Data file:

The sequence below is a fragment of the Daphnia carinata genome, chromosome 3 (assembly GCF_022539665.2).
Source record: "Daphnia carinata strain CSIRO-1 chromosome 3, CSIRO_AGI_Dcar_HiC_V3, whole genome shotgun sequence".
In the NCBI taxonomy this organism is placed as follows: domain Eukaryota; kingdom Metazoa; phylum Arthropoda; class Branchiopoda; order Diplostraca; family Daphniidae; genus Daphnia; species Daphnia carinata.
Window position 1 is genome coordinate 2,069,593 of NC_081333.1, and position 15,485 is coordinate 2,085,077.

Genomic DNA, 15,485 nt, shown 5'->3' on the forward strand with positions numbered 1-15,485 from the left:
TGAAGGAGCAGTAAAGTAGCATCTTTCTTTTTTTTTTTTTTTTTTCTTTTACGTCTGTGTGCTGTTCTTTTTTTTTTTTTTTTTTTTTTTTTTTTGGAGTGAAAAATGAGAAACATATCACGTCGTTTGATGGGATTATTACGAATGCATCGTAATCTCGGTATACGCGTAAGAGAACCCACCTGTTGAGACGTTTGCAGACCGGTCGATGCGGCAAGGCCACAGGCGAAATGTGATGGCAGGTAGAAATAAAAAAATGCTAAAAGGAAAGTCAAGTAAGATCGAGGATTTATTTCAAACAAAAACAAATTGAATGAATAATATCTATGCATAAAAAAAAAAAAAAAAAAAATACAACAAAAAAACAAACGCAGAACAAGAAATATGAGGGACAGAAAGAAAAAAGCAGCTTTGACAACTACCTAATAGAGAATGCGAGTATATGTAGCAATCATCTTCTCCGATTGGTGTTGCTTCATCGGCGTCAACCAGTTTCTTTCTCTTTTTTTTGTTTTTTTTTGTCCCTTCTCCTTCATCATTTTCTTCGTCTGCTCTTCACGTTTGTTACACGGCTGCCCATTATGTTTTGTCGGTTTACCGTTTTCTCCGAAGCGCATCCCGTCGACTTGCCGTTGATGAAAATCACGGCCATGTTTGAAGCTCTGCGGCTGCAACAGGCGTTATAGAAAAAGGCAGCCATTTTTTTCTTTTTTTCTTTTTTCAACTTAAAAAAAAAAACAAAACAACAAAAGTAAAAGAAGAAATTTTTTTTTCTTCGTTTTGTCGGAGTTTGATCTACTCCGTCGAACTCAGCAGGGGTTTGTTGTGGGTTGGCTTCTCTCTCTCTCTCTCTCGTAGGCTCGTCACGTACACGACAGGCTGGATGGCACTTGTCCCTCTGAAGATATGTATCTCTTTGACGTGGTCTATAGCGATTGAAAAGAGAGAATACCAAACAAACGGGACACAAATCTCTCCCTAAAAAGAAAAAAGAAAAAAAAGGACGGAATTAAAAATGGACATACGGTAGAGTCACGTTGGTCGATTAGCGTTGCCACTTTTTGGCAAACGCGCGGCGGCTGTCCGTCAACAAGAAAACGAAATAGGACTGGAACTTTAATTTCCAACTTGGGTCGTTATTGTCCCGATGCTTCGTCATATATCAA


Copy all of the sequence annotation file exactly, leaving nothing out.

The sequence below is a fragment of the Daphnia carinata genome, chromosome 3 (assembly GCF_022539665.2).
Source record: "Daphnia carinata strain CSIRO-1 chromosome 3, CSIRO_AGI_Dcar_HiC_V3, whole genome shotgun sequence".
In the NCBI taxonomy this organism is placed as follows: domain Eukaryota; kingdom Metazoa; phylum Arthropoda; class Branchiopoda; order Diplostraca; family Daphniidae; genus Daphnia; species Daphnia carinata.
Window position 1 is genome coordinate 2,069,593 of NC_081333.1, and position 15,485 is coordinate 2,085,077.

Genomic DNA, 15,485 nt, shown 5'->3' on the forward strand with positions numbered 1-15,485 from the left:
TGAAGGAGCAGTAAAGTAGCATCTTTCTTTTTTTTTTTTTTTTTTCTTTTACGTCTGTGTGCTGTTCTTTTTTTTTTTTTTTTTTTTTTTTTTTTGGAGTGAAAAATGAGAAACATATCACGTCGTTTGATGGGATTATTACGAATGCATCGTAATCTCGGTATACGCGTAAGAGAACCCACCTGTTGAGACGTTTGCAGACCGGTCGATGCGGCAAGGCCACAGGCGAAATGTGATGGCAGGTAGAAATAAAAAAATGCTAAAAGGAAAGTCAAGTAAGATCGAGGATTTATTTCAAACAAAAACAAATTGAATGAATAATATCTATGCATAAAAAAAAAAAAAAAAAAAATACAACAAAAAAACAAACGCAGAACAAGAAATATGAGGGACAGAAAGAAAAAAGCAGCTTTGACAACTACCTAATAGAGAATGCGAGTATATGTAGCAATCATCTTCTCCGATTGGTGTTGCTTCATCGGCGTCAACCAGTTTCTTTCTCTTTTTTTTGTTTTTTTTTGTCCCTTCTCCTTCATCATTTTCTTCGTCTGCTCTTCACGTTTGTTACACGGCTGCCCATTATGTTTTGTCGGTTTACCGTTTTCTCCGAAGCGCATCCCGTCGACTTGCCGTTGATGAAAATCACGGCCATGTTTGAAGCTCTGCGGCTGCAACAGGCGTTATAGAAAAAGGCAGCCATTTTTTTCTTTTTTTCTTTTTTCAACTTAAAAAAAAAAACAAAACAACAAAAGTAAAAGAAGAAATTTTTTTTTCTTCGTTTTGTCGGAGTTTGATCTACTCCGTCGAACTCAGCAGGGGTTTGTTGTGGGTTGGCTTCTCTCTCTCTCTCTCTCGTAGGCTCGTCACGTACACGACAGGCTGGATGGCACTTGTCCCTCTGAAGATATGTATCTCTTTGACGTGGTCTATAGCGATTGAAAAGAGAGAATACCAAACAAACGGGACACAAATCTCTCCCTAAAAAGAAAAAAGAAAAAAAAGGACGGAATTAAAAATGGACATACGGTAGAGTCACGTTGGTCGATTAGCGTTGCCACTTTTTGGCAAACGCGCGGCGGCTGTCCGTCAACAAGAAAACGAAATAGGACTGGAACTTTAATTTCCAACTTGGGTCGTTATTGTCCCGATGCTTCGTCATATATCAA